The trouble with the Afghanistan conflict is that nobody knows who they’re fighting. The Americans are shooting at the insurgents in the belief that they’re proxies for Al-Quaeda and Bin Laden, when in fact the main insurgent support base is the Pakistani Secret Service. The Pakistani Secret Service is fighting the Americans in the belief that they’re proxies for the Indian government, when in fact the main American support base is the National Rifle Association back home. The only people who can identify precisely who they’re fighting are the insurgents, who shoot at any foreigner who swaggers into their village carrying a gun and tells them what to do.

Tuesday, June 22, 2010

The Case of the Red-Headed Dwarfs, part 23

Cocklecarrot: Having regard to the curious nature of this case, I think there should be an appeal under article 6 of the Statute of Giminy and Bocage.
Mr. Pass: Under Statute Law, m'lud, refraction must be proven.
Cocklecarrot: Aye, an' it be not proven, there is always the right of multiple cozenage.
Mr. Honey-Gander: Ultra vires?
Cocklecarrot: Of course. Sine die. Tutamen being implicit, with or without barratry, responderia and plonth, except in municipal law.
Mr. Pass: And wivenage, in lieu of direct mandibility?
Cocklecarrot: Not concurrently with external vapimenta. Merely in plenary copyhold.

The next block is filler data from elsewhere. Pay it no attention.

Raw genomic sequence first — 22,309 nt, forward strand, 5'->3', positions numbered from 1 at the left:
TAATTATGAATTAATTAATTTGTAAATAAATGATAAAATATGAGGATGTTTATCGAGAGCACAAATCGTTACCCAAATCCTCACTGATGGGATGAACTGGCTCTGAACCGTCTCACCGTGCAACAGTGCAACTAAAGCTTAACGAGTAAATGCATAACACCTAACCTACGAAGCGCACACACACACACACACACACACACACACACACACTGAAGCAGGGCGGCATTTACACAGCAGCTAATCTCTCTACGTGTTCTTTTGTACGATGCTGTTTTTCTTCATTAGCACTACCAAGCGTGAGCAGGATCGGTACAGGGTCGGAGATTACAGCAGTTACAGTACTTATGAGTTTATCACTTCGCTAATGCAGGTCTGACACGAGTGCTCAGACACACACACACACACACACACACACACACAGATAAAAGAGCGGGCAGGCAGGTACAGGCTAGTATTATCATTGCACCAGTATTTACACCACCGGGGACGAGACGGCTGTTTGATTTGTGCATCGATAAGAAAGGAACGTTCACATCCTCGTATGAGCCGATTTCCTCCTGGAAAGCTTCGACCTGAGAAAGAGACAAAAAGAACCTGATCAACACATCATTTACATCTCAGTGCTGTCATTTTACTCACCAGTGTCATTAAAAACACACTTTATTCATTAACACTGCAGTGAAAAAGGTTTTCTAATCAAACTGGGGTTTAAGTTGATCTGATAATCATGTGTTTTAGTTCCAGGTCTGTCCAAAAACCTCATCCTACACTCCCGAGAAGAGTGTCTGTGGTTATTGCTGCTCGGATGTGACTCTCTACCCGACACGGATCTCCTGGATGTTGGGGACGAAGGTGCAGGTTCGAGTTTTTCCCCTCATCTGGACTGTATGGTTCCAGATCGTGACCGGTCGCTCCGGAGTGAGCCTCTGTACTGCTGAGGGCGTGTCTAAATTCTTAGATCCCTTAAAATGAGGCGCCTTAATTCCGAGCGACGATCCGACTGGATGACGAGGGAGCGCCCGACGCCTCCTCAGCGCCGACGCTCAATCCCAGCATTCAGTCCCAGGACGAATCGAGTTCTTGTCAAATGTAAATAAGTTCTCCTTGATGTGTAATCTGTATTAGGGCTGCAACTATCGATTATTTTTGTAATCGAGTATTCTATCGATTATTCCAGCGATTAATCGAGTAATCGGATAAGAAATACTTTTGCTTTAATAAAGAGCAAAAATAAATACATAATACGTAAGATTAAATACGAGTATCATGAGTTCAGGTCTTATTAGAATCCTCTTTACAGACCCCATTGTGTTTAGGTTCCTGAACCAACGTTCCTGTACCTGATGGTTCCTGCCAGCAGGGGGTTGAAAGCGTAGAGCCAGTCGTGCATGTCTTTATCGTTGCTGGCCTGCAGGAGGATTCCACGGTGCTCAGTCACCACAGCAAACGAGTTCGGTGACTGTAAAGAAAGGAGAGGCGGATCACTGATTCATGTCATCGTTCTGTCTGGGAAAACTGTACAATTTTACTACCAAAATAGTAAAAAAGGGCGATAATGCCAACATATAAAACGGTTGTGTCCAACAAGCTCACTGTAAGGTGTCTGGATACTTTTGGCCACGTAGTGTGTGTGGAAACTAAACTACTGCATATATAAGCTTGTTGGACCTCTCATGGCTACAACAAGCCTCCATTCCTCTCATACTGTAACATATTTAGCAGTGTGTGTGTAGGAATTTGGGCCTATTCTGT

Mr. Honey-Gander: M'lud, a tort being the source of a private right of action, in common law, as distinct from equity, matrimonial, Admiralty, agricultural or piscatorial jurisdiction, alterum non laedere, I suggest that classification, per se, under the Employers' Liability Act of 1897, as in Wivenhoe v. Spott (1903 A.C. 274) becomes a matter of malicious nuisance, sic utere tuo ut alienum laedas, in which case follopy is self-evident. For instance, a turtle's egg in the Galapagos Islands--
Cocklecarrot: Quite, quite, Mr. Honey-Gander. Let someone else develop the thing for a bit now. Now, my office being jus dicere, if not jus dare (see Hopkins v. Tollemache), it would be some considerable advantage to me to know what this case is about. Nobody, so far, has thought of mentioning such a thing.
Mr. Honey-Gander: M'lud, we have first to decide whether common usage or commercial usage is the more' convenient instrument for developing and expanding a statute law.
Cocklecarrot: I don't see why we have to go into that now.
Mr. Poss: M'lud, if a contract is unenforceable, as in Miss Fancy Fimple v. The Gaiety Theatre, Buttery-on-the-Vile, then, and not till then, the interchangeable nature of judicial procedure becomes, morally speaking, paramount. Now by the Bills of Exchange Act (1876) twill was included in the category of perishable goods. But if perishable goods are used to wrap the tails of rocking-horses they become, by mansuetude, imperishable, because the tail of a rocking-horse, of which the wrapping is an integral part, is a structure and not a moving fixture.
Cocklecarrot: How can a thing be both perishable and imperishable?
Mr. Poss: Only the Law can tell us that, m'lud.


Australian medals are simply not terribly glorious.
Some are occupational, which is fine -
*Australian Police Medal
*Australian Fire Service Medal (AFSM)
*Ambulance Service Medal (ASM)
*Emergency Services Medal (ESM)